In the late 1950s, Sophie Muller, a blue-eyed, single woman with a background in journalism and art, traveled the rivers and jungles of Colombia, spending several days each month in each village. There were no planes, no hotels, no restaurants.
Travel meant sitting on the rough wooden bench of a dugout canoe for days on end, often followed by a trek through the dense jungle. Sleeping arrangements were a hammock hung under palm-thatched huts alongside the villagers. And food consisted of whatever the people were eating that day, which could be anything from smoked fish to tasty wild boar to palm grubs or chicken foot soup.
There was that one day though, when the witch doctor cooked up a chicken soup for Sophie with a little something extra added. The villagers watched as the unsuspecting Sophie ate the soup laced with the most potent poison known in the jungle, a poison known to kill a person within five minutes. And the witch doctor had added enough to kill five grown men.
The villagers watched and waited for the inevitable — but it didn’t happen. Though Sophie experienced some vomiting, she did not die. And that didn’t make sense. But questions as to the potency of the poison were quickly dispelled when some of the village dogs found Sophie’s vomit and did what dogs do, after which they promptly fell over and died.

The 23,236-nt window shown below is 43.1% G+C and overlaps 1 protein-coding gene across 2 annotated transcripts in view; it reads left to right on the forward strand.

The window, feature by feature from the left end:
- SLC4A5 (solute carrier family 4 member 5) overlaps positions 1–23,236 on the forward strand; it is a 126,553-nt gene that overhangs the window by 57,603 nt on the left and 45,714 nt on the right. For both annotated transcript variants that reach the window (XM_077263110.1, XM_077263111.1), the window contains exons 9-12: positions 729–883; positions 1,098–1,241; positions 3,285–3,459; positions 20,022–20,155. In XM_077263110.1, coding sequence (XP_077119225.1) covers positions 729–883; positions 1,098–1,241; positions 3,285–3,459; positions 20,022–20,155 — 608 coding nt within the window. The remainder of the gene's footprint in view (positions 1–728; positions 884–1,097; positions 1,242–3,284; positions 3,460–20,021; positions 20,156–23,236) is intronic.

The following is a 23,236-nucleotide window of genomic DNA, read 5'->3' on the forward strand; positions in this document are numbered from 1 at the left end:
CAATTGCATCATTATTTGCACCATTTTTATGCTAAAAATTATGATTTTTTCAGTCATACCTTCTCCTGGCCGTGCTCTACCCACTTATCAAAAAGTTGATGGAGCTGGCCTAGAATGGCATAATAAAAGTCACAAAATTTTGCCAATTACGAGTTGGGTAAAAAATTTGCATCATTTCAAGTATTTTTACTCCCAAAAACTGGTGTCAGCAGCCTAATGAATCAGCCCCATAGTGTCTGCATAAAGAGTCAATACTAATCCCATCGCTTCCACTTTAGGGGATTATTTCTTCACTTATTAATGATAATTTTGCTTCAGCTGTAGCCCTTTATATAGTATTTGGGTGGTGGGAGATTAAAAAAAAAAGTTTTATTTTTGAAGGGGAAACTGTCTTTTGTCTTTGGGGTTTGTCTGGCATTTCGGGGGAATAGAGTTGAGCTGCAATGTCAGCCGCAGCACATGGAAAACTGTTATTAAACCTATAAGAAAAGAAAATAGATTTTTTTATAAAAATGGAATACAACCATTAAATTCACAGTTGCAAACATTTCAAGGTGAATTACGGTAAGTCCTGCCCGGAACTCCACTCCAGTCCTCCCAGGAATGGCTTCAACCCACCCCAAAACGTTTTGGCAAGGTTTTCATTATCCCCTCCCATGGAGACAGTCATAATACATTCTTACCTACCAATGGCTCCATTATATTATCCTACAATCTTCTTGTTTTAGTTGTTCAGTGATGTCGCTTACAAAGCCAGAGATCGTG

God’s protective power was evident, and the witch doctor who had prepared the soup turned from witchcraft to God. Sophie became known as a daughter of God and was allowed to travel safely in the jungle wherever she wanted.
What Sophie couldn’t have known was that God would use her testimony to pave the way for others to follows. Others such as Mark and Joyce Cain.
“Sophie opened the way for us to go in there and reach [the Guahibos],” Joyce said. “We were accepted as a team into the tribe because of Sophie’s stamp of approval.”
God used Sophie to open the doors wide. Please pray for the continued work among the Guahibos.